My 555 timer cookbook shows an AC coupled trigger circuit using a 10nf capacitor combined with a 4k7Ω pull-up resistor in parallel with a diode connected between pin 2 and Vcc.

However this won’t work for you because you have a charged 100nf capacitor on pin 2 – you could experiment with a larger AC coupling capacitor (and/or reducing the 100nf capacitor and increasing the value of R1). If the 100nf capacitor is reduced to 1nf and R1 increased to 91KΩ, this may work with a 10nf coupling capacitor.

Otherwise I’d recommend you go with Ian0’s suggestion of using a 74HC123.
 
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Ian0

Joined Aug 7, 2020
5,945
Won’t a standard 555 monostable with a capacitively coupled input also work?
it just uses more bits than the hc123.1E79911A-E0EE-467E-B54F-600DF37AF712.jpeg
 

Thread Starter

Supuflounder

Joined Jun 5, 2020
13
Firstly - full marks for using a hardware timer instead of relying on software!
Next month I will start my 59th year as a programmer. And if there is one thing I have learned, it is to not depend on software to do a job that requires absolute reliability. I re-read the 555 documentation many times, but the TRIG overriding THRESH escaped me. I am first going to try the capacitor in series solution, since I have about a hundred 555s in inventory.

Thanks
Joe
 

Ian0

Joined Aug 7, 2020
5,945
Next month I will start my 59th year as a programmer. And if there is one thing I have learned, it is to not depend on software to do a job that requires absolute reliability. I re-read the 555 documentation many times, but the TRIG overriding THRESH escaped me. I am first going to try the capacitor in series solution, since I have about a hundred 555s in inventory.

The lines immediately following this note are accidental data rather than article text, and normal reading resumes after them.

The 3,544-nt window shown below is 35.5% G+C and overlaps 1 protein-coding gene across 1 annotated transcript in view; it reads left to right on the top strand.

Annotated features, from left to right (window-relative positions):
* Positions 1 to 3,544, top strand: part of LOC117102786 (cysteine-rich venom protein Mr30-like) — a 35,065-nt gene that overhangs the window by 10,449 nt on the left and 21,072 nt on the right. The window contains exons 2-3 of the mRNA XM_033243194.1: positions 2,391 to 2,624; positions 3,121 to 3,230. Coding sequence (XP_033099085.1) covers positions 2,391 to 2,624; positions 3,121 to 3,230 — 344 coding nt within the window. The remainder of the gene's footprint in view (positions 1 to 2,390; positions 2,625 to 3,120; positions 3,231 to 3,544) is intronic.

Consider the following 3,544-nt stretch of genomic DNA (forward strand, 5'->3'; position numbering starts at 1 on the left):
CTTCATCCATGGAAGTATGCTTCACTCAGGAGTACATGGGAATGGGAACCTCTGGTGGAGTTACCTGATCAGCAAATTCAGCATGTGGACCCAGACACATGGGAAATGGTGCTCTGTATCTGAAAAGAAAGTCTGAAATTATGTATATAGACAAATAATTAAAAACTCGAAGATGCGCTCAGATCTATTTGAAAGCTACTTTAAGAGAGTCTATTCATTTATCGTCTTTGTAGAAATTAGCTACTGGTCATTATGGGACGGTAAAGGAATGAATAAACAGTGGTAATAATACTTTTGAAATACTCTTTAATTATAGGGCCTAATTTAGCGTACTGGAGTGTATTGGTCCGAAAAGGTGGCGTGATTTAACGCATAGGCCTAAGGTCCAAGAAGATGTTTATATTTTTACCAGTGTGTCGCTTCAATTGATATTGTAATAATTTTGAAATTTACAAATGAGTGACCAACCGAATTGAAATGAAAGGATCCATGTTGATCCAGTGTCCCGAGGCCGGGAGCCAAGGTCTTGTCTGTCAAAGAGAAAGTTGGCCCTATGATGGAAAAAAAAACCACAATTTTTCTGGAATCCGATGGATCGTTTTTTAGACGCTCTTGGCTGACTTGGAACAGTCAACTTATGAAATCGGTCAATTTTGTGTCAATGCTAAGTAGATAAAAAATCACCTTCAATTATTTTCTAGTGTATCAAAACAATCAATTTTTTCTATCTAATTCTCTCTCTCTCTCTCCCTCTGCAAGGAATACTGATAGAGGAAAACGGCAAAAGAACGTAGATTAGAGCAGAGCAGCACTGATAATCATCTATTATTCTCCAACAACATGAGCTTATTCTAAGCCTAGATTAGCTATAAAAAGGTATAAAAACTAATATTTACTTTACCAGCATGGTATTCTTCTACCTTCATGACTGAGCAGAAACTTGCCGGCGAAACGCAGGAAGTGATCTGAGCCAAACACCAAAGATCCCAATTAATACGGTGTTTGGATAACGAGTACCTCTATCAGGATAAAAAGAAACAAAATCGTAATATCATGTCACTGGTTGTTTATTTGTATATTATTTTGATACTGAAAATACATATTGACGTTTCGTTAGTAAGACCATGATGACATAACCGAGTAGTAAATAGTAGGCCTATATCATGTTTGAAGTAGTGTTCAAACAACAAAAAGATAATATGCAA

Thanks
Joe
If I remember correctly, there is a truth-table and it says that OUTPUT will be high if TRIG is low and THRESHOLD is high.
If you want to save a component - you can eliminate that output inverting transistor by turning the whole lot upside down and faking a positive-going discharge with a diode from output.2368C895-4991-4152-90F9-17AD351E151D.jpeg
 

Hymie

Joined Mar 30, 2018
1,088
As per my post above (#4), a 10nf coupling capacitor with a 4k7Ω pull-up resistor will work.

The purpose of the diode is to limit the positive going pulse that appears on pin 2 as a result of the input (to the capacitor) going positive.
 

Papabravo

Joined Feb 24, 2006
19,023
Next month I will start my 59th year as a programmer. And if there is one thing I have learned, it is to not depend on software to do a job that requires absolute reliability. I re-read the 555 documentation many times, but the TRIG overriding THRESH escaped me. I am first going to try the capacitor in series solution, since I have about a hundred 555s in inventory.

Thanks
Joe
I'd like to point out that hardware is not really all that reliable. Components fail with considerable regularity. You need a layered approach.
 

Thread Starter

Supuflounder

Joined Jun 5, 2020
13
I'd like to point out that hardware is not really all that reliable. Components fail with considerable regularity. You need a layered approach.
Yes. Backups on the backups. Trust, but verify. In this case, one level of backup suffices based on the risk analysis and cost. If this circuit were going to be in life support in the ISS, there would be a team designing backups on the backups, and more redundant redundancy that I could imagine.